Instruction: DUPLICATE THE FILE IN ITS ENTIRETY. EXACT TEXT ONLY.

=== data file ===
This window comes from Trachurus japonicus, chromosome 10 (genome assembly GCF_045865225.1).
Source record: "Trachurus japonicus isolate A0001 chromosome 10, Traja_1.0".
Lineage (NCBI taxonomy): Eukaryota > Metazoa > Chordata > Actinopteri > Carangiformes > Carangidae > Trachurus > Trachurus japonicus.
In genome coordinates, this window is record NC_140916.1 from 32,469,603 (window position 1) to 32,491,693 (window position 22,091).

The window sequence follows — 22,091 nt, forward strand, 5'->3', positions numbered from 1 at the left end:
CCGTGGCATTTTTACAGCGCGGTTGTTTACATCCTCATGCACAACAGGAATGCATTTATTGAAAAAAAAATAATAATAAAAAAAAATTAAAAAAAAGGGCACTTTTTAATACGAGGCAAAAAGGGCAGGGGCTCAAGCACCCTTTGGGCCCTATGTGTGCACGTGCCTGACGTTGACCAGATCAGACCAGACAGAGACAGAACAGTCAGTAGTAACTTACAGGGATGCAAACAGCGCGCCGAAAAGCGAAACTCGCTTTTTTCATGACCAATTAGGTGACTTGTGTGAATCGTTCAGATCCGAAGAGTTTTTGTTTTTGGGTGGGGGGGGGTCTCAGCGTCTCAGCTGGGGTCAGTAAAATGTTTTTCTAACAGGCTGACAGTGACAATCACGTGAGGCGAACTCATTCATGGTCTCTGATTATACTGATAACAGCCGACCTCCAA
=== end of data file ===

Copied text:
This window comes from Trachurus japonicus, chromosome 10 (genome assembly GCF_045865225.1).
Source record: "Trachurus japonicus isolate A0001 chromosome 10, Traja_1.0".
Lineage (NCBI taxonomy): Eukaryota > Metazoa > Chordata > Actinopteri > Carangiformes > Carangidae > Trachurus > Trachurus japonicus.
In genome coordinates, this window is record NC_140916.1 from 32,469,603 (window position 1) to 32,491,693 (window position 22,091).

The window sequence follows — 22,091 nt, forward strand, 5'->3', positions numbered from 1 at the left end:
CCGTGGCATTTTTACAGCGCGGTTGTTTACATCCTCATGCACAACAGGAATGCATTTATTGAAAAAAAAATAATAATAAAAAAAAATTAAAAAAAAGGGCACTTTTTAATACGAGGCAAAAAGGGCAGGGGCTCAAGCACCCTTTGGGCCCTATGTGTGCACGTGCCTGACGTTGACCAGATCAGACCAGACAGAGACAGAACAGTCAGTAGTAACTTACAGGGATGCAAACAGCGCGCCGAAAAGCGAAACTCGCTTTTTTCATGACCAATTAGGTGACTTGTGTGAATCGTTCAGATCCGAAGAGTTTTTGTTTTTGGGTGGGGGGGGGTCTCAGCGTCTCAGCTGGGGTCAGTAAAATGTTTTTCTAACAGGCTGACAGTGACAATCACGTGAGGCGAACTCATTCATGGTCTCTGATTATACTGATAACAGCCGACCTCCAA